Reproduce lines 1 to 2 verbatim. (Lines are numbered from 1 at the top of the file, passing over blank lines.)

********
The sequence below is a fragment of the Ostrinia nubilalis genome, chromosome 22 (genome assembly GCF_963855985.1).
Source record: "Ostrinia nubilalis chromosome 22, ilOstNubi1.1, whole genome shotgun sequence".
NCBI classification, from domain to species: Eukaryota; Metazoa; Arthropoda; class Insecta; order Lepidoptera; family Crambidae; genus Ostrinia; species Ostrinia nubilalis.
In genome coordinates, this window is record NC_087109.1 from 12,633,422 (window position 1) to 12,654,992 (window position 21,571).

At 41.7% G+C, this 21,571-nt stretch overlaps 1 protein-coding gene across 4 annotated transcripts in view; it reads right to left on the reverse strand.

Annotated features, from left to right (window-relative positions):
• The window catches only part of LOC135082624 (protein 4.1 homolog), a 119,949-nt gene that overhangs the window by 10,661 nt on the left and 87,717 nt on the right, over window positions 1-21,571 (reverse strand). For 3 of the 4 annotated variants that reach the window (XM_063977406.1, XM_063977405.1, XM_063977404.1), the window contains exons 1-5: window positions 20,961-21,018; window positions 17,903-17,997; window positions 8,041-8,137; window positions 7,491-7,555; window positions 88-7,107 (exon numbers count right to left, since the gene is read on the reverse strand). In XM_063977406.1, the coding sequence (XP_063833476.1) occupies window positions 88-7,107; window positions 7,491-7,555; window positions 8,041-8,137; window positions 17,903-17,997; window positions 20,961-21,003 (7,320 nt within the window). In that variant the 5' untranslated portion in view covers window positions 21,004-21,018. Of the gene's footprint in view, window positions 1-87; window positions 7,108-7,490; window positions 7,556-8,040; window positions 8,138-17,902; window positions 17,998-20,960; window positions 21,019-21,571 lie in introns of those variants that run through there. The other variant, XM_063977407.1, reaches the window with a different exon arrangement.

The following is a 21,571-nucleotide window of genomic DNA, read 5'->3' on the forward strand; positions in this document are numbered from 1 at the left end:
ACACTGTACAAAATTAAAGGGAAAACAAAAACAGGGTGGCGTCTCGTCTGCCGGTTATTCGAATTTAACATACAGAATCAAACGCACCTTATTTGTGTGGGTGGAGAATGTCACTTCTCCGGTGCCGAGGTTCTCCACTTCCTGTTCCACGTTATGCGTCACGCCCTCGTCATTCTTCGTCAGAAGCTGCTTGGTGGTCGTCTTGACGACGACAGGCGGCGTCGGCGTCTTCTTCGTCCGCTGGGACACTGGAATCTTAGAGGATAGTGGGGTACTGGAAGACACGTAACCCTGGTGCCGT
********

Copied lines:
The sequence below is a fragment of the Ostrinia nubilalis genome, chromosome 22 (genome assembly GCF_963855985.1).
Source record: "Ostrinia nubilalis chromosome 22, ilOstNubi1.1, whole genome shotgun sequence".